“All of these texts and hundreds more like them lead to hundreds of questions that we have about the sequence of events on Jan. 6. Who did what in response to different pleas from lawmakers, Democrat and Republican alike? Who did what in response to these pleas coming in from members of the media and from members of the Trump family? What was the sequence of events?" Representative Jamie Raskin, a Democrat from Maryland and member of the Jan. 6 panel, said.


Cheney said Meadows' testimony on documents he turned over and did not claim privilege over is critical.

“Mr. Meadows’ testimony will bear on another fundamental question before this committee, and that is whether Donald J. Trump, through action or inaction, corruptly sought to obstruct or impede Congress’ official proceeding to count electoral votes," Cheney said.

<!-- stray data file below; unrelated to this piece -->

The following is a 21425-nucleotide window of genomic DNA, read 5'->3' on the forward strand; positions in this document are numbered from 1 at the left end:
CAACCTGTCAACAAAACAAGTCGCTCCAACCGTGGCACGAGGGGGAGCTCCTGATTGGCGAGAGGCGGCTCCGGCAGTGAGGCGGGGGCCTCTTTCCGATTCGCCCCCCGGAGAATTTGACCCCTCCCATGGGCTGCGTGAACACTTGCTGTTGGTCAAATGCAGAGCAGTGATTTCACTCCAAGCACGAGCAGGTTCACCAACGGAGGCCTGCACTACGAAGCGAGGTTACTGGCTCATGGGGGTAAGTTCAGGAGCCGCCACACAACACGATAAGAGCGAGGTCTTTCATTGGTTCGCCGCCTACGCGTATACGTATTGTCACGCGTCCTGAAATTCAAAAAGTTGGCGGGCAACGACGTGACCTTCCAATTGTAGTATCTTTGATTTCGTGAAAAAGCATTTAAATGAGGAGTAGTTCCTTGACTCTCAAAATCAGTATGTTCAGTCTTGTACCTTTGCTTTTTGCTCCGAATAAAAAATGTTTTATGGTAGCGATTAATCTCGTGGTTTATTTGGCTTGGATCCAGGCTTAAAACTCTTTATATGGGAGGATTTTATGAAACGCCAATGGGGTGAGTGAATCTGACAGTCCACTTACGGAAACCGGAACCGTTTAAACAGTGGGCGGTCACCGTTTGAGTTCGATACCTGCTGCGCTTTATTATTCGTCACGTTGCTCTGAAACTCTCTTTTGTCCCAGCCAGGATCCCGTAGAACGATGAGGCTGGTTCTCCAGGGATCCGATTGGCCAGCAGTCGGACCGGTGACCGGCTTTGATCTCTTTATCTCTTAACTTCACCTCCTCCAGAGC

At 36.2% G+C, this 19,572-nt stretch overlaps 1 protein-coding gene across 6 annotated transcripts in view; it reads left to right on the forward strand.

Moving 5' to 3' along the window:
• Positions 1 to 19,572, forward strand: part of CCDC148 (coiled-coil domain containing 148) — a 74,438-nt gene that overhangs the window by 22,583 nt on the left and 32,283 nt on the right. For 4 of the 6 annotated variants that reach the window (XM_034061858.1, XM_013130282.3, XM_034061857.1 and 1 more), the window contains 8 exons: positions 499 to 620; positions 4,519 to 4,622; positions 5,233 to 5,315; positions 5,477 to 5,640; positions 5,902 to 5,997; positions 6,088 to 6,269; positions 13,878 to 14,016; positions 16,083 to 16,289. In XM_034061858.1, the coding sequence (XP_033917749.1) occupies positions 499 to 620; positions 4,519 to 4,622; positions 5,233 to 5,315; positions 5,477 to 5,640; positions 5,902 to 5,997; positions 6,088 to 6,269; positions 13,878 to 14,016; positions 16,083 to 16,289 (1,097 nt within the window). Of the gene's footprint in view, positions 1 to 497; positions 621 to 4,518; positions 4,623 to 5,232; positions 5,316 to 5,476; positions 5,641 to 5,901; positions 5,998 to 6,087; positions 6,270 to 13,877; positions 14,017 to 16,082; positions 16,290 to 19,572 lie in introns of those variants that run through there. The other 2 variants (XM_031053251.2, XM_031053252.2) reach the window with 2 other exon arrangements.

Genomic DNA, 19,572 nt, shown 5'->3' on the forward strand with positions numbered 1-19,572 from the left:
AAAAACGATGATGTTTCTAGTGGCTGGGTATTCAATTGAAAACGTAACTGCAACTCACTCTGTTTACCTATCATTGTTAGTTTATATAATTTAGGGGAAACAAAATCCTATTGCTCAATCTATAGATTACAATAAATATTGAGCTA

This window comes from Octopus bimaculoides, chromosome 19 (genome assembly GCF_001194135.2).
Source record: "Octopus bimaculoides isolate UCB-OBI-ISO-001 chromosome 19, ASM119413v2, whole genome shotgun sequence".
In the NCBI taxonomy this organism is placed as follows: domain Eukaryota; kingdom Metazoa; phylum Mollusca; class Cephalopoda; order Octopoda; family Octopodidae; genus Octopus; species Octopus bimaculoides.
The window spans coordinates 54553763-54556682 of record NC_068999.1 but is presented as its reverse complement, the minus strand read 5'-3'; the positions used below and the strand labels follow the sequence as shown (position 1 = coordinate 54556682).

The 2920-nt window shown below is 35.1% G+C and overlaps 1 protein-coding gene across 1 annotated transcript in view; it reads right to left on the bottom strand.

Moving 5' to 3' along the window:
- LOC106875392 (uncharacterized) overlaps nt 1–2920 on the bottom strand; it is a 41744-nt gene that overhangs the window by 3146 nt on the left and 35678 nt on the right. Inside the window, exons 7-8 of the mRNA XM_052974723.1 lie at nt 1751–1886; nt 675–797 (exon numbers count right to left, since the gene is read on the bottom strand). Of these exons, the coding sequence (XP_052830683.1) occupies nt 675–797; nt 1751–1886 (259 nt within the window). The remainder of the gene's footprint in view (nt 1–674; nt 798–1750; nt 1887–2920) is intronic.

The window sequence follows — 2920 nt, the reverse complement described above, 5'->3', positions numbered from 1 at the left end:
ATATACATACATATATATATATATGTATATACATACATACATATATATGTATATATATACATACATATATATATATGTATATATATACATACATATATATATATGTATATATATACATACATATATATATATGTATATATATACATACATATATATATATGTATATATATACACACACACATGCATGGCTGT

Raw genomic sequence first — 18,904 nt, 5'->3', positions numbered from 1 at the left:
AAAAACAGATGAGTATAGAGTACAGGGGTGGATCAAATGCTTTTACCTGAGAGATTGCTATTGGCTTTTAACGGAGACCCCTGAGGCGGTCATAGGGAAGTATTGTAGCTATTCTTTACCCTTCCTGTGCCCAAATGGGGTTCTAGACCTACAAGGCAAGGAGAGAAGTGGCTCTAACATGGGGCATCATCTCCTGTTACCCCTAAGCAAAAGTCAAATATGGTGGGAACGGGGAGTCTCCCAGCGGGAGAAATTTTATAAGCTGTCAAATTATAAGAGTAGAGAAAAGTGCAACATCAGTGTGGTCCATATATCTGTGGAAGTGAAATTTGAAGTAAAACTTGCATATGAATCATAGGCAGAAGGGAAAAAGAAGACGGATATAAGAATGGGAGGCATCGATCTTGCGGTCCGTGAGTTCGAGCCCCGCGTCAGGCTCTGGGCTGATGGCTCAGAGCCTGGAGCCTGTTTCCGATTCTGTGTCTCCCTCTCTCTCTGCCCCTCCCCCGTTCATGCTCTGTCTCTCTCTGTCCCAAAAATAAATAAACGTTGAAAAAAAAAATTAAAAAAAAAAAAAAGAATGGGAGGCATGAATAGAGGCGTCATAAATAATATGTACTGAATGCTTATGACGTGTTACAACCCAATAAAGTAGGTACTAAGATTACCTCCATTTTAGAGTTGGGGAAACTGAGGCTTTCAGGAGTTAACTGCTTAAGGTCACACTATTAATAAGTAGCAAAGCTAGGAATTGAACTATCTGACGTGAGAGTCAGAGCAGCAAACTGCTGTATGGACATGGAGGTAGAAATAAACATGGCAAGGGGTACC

This question laid out by Cheney is a legal one that references the threshold needed for a crime of obstruction of Congress to be charged, hinting at the committee's interest in whether Trump committed a crime related to the Jan. 6 attack.

The messages unveiled this week also revealed Meadows was in communication with lawmakers who have not been identified leading up to and on Jan. 6, throughout the attack.

"Here's an aggressive strategy: Why can't the states of GA, NC, Penn and other [Republican] controlled state houses declare this is BS (where conflicts and election not called that night) and just send their own electors to vote and have this go to SCOTUS," one text from an unnamed lawmaker to Meadows on Nov. 4, the day after the 2020 presidential election.

Another lawmaker messaged Meadows on Jan. 5 asking Meadows to check his Signal app, an encrypted messaging platform often used for more secure communications. Committee members said they do not have access to Meadow's unencrypted Signal messages.